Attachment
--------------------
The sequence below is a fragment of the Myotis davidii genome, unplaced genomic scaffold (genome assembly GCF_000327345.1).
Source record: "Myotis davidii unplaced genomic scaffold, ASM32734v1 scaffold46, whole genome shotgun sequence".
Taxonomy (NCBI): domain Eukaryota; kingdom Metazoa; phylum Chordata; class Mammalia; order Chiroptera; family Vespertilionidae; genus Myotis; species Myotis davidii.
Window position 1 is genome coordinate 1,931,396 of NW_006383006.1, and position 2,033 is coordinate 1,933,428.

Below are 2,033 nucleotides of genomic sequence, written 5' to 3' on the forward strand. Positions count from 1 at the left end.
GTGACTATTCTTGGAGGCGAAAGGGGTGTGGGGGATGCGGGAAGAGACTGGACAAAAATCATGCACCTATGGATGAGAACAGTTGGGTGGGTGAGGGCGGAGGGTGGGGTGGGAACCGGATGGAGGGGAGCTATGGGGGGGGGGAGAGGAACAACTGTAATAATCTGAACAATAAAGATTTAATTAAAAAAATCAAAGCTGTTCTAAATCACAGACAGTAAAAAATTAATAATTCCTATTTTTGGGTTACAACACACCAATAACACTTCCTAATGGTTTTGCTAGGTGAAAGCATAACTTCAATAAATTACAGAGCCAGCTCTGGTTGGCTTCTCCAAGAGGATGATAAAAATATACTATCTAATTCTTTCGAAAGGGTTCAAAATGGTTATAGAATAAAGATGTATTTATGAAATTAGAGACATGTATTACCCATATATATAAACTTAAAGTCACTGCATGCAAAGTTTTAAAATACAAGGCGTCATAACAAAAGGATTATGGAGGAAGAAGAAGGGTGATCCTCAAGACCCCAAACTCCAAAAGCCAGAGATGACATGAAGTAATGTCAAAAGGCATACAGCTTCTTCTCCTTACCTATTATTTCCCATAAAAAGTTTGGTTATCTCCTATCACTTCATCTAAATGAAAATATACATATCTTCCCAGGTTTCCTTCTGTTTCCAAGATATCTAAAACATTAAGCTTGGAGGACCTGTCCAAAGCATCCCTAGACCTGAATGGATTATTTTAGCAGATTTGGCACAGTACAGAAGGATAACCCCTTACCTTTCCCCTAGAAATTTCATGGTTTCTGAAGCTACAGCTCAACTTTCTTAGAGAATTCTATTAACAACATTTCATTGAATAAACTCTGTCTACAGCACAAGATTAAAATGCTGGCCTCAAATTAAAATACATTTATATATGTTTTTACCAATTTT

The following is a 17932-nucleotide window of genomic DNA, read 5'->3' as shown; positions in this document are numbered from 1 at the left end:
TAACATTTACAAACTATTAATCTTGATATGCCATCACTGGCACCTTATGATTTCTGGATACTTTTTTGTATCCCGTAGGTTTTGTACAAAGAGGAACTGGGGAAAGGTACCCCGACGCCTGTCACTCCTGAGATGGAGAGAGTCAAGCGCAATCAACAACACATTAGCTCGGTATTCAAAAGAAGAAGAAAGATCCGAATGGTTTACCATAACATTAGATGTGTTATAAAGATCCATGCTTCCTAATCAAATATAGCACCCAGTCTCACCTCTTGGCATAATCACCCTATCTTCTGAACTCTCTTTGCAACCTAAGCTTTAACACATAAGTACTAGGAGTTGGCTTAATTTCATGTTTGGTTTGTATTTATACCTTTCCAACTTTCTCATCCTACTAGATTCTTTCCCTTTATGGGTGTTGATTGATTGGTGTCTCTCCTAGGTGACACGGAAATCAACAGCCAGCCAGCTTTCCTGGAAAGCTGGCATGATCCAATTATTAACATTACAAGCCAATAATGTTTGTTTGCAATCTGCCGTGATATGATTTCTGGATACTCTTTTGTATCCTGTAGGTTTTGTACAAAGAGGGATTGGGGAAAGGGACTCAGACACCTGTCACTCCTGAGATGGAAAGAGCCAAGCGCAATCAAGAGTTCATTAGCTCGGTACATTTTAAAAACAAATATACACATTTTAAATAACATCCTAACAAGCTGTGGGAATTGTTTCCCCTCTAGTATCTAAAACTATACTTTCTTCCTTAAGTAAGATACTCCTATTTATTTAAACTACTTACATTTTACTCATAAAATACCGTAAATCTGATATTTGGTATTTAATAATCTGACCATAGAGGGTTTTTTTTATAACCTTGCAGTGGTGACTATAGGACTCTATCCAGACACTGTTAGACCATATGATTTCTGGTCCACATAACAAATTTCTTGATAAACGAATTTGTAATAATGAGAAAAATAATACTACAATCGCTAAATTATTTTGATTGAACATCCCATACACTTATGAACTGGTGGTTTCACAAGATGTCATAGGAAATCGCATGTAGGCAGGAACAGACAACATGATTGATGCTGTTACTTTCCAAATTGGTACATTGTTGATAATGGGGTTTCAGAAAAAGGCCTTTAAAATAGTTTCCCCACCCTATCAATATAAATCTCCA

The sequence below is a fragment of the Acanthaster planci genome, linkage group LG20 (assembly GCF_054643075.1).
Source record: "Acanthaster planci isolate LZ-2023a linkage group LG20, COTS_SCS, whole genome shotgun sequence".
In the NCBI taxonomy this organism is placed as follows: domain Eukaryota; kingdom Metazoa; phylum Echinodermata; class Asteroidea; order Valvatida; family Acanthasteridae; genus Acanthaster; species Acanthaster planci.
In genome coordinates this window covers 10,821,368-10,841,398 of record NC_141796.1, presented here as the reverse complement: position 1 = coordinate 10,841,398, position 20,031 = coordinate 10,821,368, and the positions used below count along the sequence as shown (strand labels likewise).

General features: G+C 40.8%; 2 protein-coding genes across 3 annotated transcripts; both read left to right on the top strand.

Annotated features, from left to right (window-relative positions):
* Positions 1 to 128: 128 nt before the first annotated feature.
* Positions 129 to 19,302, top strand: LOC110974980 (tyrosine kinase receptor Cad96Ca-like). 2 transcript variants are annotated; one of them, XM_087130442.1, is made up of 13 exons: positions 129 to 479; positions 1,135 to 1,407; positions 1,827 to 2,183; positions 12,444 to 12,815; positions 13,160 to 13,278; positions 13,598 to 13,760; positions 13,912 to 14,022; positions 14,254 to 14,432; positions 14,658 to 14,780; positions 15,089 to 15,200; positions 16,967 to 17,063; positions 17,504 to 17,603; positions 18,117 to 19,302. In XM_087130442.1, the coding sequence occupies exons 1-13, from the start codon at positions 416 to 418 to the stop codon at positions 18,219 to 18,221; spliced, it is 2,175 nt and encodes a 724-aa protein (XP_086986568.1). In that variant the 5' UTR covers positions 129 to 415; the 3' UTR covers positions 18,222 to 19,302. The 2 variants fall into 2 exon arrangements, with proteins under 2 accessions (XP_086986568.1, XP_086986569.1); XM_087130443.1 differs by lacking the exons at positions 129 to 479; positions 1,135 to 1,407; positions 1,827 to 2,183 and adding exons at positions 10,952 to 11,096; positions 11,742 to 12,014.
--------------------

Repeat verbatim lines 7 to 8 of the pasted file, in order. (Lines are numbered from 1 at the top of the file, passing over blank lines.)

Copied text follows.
The following is a 17932-nucleotide window of genomic DNA, read 5'->3' as shown; positions in this document are numbered from 1 at the left end:
TAACATTTACAAACTATTAATCTTGATATGCCATCACTGGCACCTTATGATTTCTGGATACTTTTTTGTATCCCGTAGGTTTTGTACAAAGAGGAACTGGGGAAAGGTACCCCGACGCCTGTCACTCCTGAGATGGAGAGAGTCAAGCGCAATCAACAACACATTAGCTCGGTATTCAAAAGAAGAAGAAAGATCCGAATGGTTTACCATAACATTAGATGTGTTATAAAGATCCATGCTTCCTAATCAAATATAGCACCCAGTCTCACCTCTTGGCATAATCACCCTATCTTCTGAACTCTCTTTGCAACCTAAGCTTTAACACATAAGTACTAGGAGTTGGCTTAATTTCATGTTTGGTTTGTATTTATACCTTTCCAACTTTCTCATCCTACTAGATTCTTTCCCTTTATGGGTGTTGATTGATTGGTGTCTCTCCTAGGTGACACGGAAATCAACAGCCAGCCAGCTTTCCTGGAAAGCTGGCATGATCCAATTATTAACATTACAAGCCAATAATGTTTGTTTGCAATCTGCCGTGATATGATTTCTGGATACTCTTTTGTATCCTGTAGGTTTTGTACAAAGAGGGATTGGGGAAAGGGACTCAGACACCTGTCACTCCTGAGATGGAAAGAGCCAAGCGCAATCAAGAGTTCATTAGCTCGGTACATTTTAAAAACAAATATACACATTTTAAATAACATCCTAACAAGCTGTGGGAATTGTTTCCCCTCTAGTATCTAAAACTATACTTTCTTCCTTAAGTAAGATACTCCTATTTATTTAAACTACTTACATTTTACTCATAAAATACCGTAAATCTGATATTTGGTATTTAATAATCTGACCATAGAGGGTTTTTTTTATAACCTTGCAGTGGTGACTATAGGACTCTATCCAGACACTGTTAGACCATATGATTTCTGGTCCACATAACAAATTTCTTGATAAACGAATTTGTAATAATGAGAAAAATAATACTACAATCGCTAAATTATTTTGATTGAACATCCCATACACTTATGAACTGGTGGTTTCACAAGATGTCATAGGAAATCGCATGTAGGCAGGAACAGACAACATGATTGATGCTGTTACTTTCCAAATTGGTACATTGTTGATAATGGGGTTTCAGAAAAAGGCCTTTAAAATAGTTTCCCCACCCTATCAATATAAATCTCCA